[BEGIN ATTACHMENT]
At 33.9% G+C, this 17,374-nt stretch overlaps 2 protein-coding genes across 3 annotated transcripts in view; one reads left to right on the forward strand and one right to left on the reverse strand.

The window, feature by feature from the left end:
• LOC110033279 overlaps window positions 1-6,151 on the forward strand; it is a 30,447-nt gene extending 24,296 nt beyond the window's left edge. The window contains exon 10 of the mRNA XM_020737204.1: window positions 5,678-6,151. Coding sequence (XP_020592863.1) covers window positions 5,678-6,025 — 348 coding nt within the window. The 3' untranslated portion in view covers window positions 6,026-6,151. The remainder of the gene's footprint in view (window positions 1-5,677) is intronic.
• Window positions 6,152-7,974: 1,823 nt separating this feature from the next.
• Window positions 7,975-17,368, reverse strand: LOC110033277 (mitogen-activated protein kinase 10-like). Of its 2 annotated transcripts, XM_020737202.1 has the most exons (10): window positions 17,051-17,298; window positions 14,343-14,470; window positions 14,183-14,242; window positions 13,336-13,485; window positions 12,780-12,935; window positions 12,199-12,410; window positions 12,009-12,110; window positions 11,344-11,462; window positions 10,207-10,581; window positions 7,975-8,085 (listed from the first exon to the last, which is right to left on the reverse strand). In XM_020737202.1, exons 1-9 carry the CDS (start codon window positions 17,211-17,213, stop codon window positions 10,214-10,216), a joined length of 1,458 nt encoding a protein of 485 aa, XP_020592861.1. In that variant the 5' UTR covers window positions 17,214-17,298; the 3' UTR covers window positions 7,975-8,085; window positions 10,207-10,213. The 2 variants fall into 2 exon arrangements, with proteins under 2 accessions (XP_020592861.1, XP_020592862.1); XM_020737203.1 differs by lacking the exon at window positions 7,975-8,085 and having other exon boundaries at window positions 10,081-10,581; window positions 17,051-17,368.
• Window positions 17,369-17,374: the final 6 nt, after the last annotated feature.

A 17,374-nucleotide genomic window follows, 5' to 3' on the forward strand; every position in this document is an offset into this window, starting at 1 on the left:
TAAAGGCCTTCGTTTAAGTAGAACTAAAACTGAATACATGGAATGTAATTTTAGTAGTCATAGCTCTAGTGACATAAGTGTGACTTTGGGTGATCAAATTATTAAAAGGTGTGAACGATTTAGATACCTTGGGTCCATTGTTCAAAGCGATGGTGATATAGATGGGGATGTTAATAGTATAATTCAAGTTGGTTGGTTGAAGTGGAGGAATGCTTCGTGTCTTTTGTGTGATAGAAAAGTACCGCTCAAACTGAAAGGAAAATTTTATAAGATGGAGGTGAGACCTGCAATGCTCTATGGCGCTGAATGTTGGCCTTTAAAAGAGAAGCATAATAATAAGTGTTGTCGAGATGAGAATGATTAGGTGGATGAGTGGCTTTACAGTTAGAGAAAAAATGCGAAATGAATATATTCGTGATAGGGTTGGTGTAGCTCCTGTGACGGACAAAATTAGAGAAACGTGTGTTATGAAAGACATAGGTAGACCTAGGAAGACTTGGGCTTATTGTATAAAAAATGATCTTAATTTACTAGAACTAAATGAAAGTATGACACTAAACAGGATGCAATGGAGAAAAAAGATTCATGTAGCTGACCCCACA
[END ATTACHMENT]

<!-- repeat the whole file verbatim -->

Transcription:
At 33.9% G+C, this 17,374-nt stretch overlaps 2 protein-coding genes across 3 annotated transcripts in view; one reads left to right on the forward strand and one right to left on the reverse strand.

The window, feature by feature from the left end:
• LOC110033279 overlaps window positions 1-6,151 on the forward strand; it is a 30,447-nt gene extending 24,296 nt beyond the window's left edge. The window contains exon 10 of the mRNA XM_020737204.1: window positions 5,678-6,151. Coding sequence (XP_020592863.1) covers window positions 5,678-6,025 — 348 coding nt within the window. The 3' untranslated portion in view covers window positions 6,026-6,151. The remainder of the gene's footprint in view (window positions 1-5,677) is intronic.
• Window positions 6,152-7,974: 1,823 nt separating this feature from the next.
• Window positions 7,975-17,368, reverse strand: LOC110033277 (mitogen-activated protein kinase 10-like). Of its 2 annotated transcripts, XM_020737202.1 has the most exons (10): window positions 17,051-17,298; window positions 14,343-14,470; window positions 14,183-14,242; window positions 13,336-13,485; window positions 12,780-12,935; window positions 12,199-12,410; window positions 12,009-12,110; window positions 11,344-11,462; window positions 10,207-10,581; window positions 7,975-8,085 (listed from the first exon to the last, which is right to left on the reverse strand). In XM_020737202.1, exons 1-9 carry the CDS (start codon window positions 17,211-17,213, stop codon window positions 10,214-10,216), a joined length of 1,458 nt encoding a protein of 485 aa, XP_020592861.1. In that variant the 5' UTR covers window positions 17,214-17,298; the 3' UTR covers window positions 7,975-8,085; window positions 10,207-10,213. The 2 variants fall into 2 exon arrangements, with proteins under 2 accessions (XP_020592861.1, XP_020592862.1); XM_020737203.1 differs by lacking the exon at window positions 7,975-8,085 and having other exon boundaries at window positions 10,081-10,581; window positions 17,051-17,368.
• Window positions 17,369-17,374: the final 6 nt, after the last annotated feature.

A 17,374-nucleotide genomic window follows, 5' to 3' on the forward strand; every position in this document is an offset into this window, starting at 1 on the left:
TAAAGGCCTTCGTTTAAGTAGAACTAAAACTGAATACATGGAATGTAATTTTAGTAGTCATAGCTCTAGTGACATAAGTGTGACTTTGGGTGATCAAATTATTAAAAGGTGTGAACGATTTAGATACCTTGGGTCCATTGTTCAAAGCGATGGTGATATAGATGGGGATGTTAATAGTATAATTCAAGTTGGTTGGTTGAAGTGGAGGAATGCTTCGTGTCTTTTGTGTGATAGAAAAGTACCGCTCAAACTGAAAGGAAAATTTTATAAGATGGAGGTGAGACCTGCAATGCTCTATGGCGCTGAATGTTGGCCTTTAAAAGAGAAGCATAATAATAAGTGTTGTCGAGATGAGAATGATTAGGTGGATGAGTGGCTTTACAGTTAGAGAAAAAATGCGAAATGAATATATTCGTGATAGGGTTGGTGTAGCTCCTGTGACGGACAAAATTAGAGAAACGTGTGTTATGAAAGACATAGGTAGACCTAGGAAGACTTGGGCTTATTGTATAAAAAATGATCTTAATTTACTAGAACTAAATGAAAGTATGACACTAAACAGGATGCAATGGAGAAAAAAGATTCATGTAGCTGACCCCACA